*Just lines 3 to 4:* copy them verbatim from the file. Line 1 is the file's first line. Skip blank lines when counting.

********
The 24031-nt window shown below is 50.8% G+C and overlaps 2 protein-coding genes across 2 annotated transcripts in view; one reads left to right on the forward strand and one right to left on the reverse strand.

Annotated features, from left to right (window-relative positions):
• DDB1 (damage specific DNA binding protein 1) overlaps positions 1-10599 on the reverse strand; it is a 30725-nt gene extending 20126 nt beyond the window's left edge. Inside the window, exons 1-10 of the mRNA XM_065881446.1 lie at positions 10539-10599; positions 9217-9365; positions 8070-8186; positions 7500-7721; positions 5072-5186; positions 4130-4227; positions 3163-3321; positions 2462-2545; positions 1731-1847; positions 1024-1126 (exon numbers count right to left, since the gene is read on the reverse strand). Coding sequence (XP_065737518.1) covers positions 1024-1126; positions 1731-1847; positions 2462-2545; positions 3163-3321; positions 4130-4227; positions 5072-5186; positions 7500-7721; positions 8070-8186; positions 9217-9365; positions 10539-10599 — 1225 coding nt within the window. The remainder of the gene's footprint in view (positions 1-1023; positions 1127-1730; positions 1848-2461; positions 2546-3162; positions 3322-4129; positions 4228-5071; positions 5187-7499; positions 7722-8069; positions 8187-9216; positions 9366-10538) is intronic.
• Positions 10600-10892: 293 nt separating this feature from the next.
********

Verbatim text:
• DDB1 (damage specific DNA binding protein 1) overlaps positions 1-10599 on the reverse strand; it is a 30725-nt gene extending 20126 nt beyond the window's left edge. Inside the window, exons 1-10 of the mRNA XM_065881446.1 lie at positions 10539-10599; positions 9217-9365; positions 8070-8186; positions 7500-7721; positions 5072-5186; positions 4130-4227; positions 3163-3321; positions 2462-2545; positions 1731-1847; positions 1024-1126 (exon numbers count right to left, since the gene is read on the reverse strand). Coding sequence (XP_065737518.1) covers positions 1024-1126; positions 1731-1847; positions 2462-2545; positions 3163-3321; positions 4130-4227; positions 5072-5186; positions 7500-7721; positions 8070-8186; positions 9217-9365; positions 10539-10599 — 1225 coding nt within the window. The remainder of the gene's footprint in view (positions 1-1023; positions 1127-1730; positions 1848-2461; positions 2546-3162; positions 3322-4129; positions 4228-5071; positions 5187-7499; positions 7722-8069; positions 8187-9216; positions 9366-10538) is intronic.
• Positions 10600-10892: 293 nt separating this feature from the next.